Curt Schilling’s Firing is the Ultimate Irony

Apr 21, 2016; Kansas City, MO, USA; A general view of a baseball on the field prior to a game between the Kansas City Royals and the Detroit Tigers at Kauffman Stadium. Mandatory Credit: Peter G. Aiken-USA TODAY Sports
Apr 21, 2016; Kansas City, MO, USA; A general view of a baseball on the field prior to a game between the Kansas City Royals and the Detroit Tigers at Kauffman Stadium. Mandatory Credit: Peter G. Aiken-USA TODAY Sports /

When Curt Schilling was fired from ESPN for posting and commenting on a meme about transgender Americans and bathrooms, he finally received a long-overdue taste of his own medicine.

(Disclaimer: this story is here because Curt Schilling is a Red Sox great and won two World Series as one of the best pitchers the Red Sox have had in decades, if not all time.)

By now, you’ve surely heard that ESPN, the world wide leader in toeing the line between sports and sociopolitical commentary, has fired baseball analyst Curt Schilling.  You’ve also surely heard why.  Earlier this week, Schilling, as he is prone to do, posted a meme and some comments about what he presumably deems a new threat (transgender people) and his mortal nemesis, the PC hippie liberal coalition.

It didn’t go well.

More from Chowder and Champions

Of course, Schilling is well-known for posting these types of things, and the only difference when something new pops up on his Facebook page is who’s grinding his gears this week.  Previously, he’s posted his thoughts (usually in meme form) comparing abortion to slavery, racism, comparing Muslims to Nazis, and way too many more to list here.  Curt is also quite a firm believer that, if you’re offended by what he posts, he’s exercising his right to free speech (which he is), and you being offended by it is your own fault.


Let’s say, hypothetically, YOU, yes, YOU, were to post something on the Internet that angered Curt Schilling – offended him, you might say – one would expect that he would respect your right to free speech, and as a result, not be offended at all.  You know, go on living his life.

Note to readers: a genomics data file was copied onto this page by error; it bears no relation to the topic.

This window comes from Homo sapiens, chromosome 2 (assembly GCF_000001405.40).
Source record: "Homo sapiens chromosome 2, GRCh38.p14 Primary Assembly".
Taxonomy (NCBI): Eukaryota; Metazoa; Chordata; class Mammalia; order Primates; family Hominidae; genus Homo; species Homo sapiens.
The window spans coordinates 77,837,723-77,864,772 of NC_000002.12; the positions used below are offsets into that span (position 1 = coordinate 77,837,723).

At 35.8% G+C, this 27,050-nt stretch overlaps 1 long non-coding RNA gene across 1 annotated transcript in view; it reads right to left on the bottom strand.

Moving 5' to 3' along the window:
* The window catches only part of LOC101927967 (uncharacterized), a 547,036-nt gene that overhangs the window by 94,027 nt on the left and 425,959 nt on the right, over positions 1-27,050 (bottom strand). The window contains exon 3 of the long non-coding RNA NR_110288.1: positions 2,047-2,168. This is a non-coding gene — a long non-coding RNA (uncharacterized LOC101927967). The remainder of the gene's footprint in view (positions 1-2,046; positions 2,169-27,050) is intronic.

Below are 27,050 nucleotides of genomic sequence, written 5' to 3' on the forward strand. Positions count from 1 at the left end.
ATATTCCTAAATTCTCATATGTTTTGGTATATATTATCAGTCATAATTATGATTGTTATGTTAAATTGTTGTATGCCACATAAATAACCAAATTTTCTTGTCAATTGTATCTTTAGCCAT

Survey says…


In March of 2015, Curt tweeted congratulations to his daughter, Gabby Schilling, who was accepted to Salve Regina University to play softball:

Very exciting!  Proud moment right there.  Kid’s a chip off the old block, you might say.

Things went south pretty quickly from there, with several people tweeting pretty awful things about Curt’s daughter at him.  You can read some here if you want, but when I say they’re “pretty awful”, trust me.  They’re bad.

So did Curt Schilling just let it slide (no baseball pun intended), since everyone has a right to free speech and getting offended is for losers?

Of course not!  By now, this might have jogged your memory that Schilling put his Inspector Gadget hat on and found out that one guy was a student at Brookdale Community College, and another was the Vice President of the Theta Xi fraternity at Montclair State University, who was employed as a ticket seller by the Yankees.

Curt found this information in their profiles, and proceeded to post screenshots of both mens’ tweets, along with their full names, where they attended, and what they did on campus.  He basically, to the extent that he was able to, doxed them, which is when you post someone’s personal information and then let angry mob justice take its course.

And it did!  The kid at Brookdale Community College got suspended, and the other one was fired from his job, with the Yankees Director of Communications stating “We have zero tolerance for anything like this.  We’ve terminated him.”

And just when you think the story couldn’t get any better, giving Curt’s current predicament, he goes and does something like this…and TOTALLY REDEEMS HIMSELF!  (No, he doesn’t.)

Schilling took to his trusty blog to explain why he did everything he could to make sure the trolls paid for their tweets:

“I was a jock my whole life. I played sports my whole life. Baseball since I was 5 until I retired at 41. I know clubhouses. I lived in a dorm. I get it. Guys will be guys. Guys will say dumb crap, often. But I can’t ever remember, drunk, in a clubhouse, with best friends, with anyone, ever speaking like this to someone.”

“These boys have yet to understand one of life’s most important lessons,” Schilling wrote later on in his blog. “In the real world you get held accountable for the things you say and if you are not careful that can mean some different things.”

Oh boy.

Let’s, as the sports guys say, break this down:

  • Saying offensive things is OK, just as long as they’re not too offensive to the person hearing them.
  • In life, especially in a career, you will be held accountable for what you say, especially if it is something you know is potentially offensive.

And that’s what makes Curt Schilling finally getting axed by ESPN, the World Wide Leader in DeflateGate Coverage, so damn satisfying.  Whether you agree with Curt’s politics or religious beliefs is completely and utterly irrelevant.  What IS relevant is Curt spent YEARS posting things he surely knew were not just stating his opinions, but degrading people, insulting them, and then doubling down afterwards, always throwing the “Everyone’s so easily offended these days!  It’s my RIGHT to say what I want!” trump card as a rebuttal.

Next: Media Losing Patience with John Farrell?

Unfortunately for Curt, and his bank account, it looks like, as he himself put it, has yet to understand one of life’s most important lessons.

And I’d bet on the Cubs winning a World Series before he does.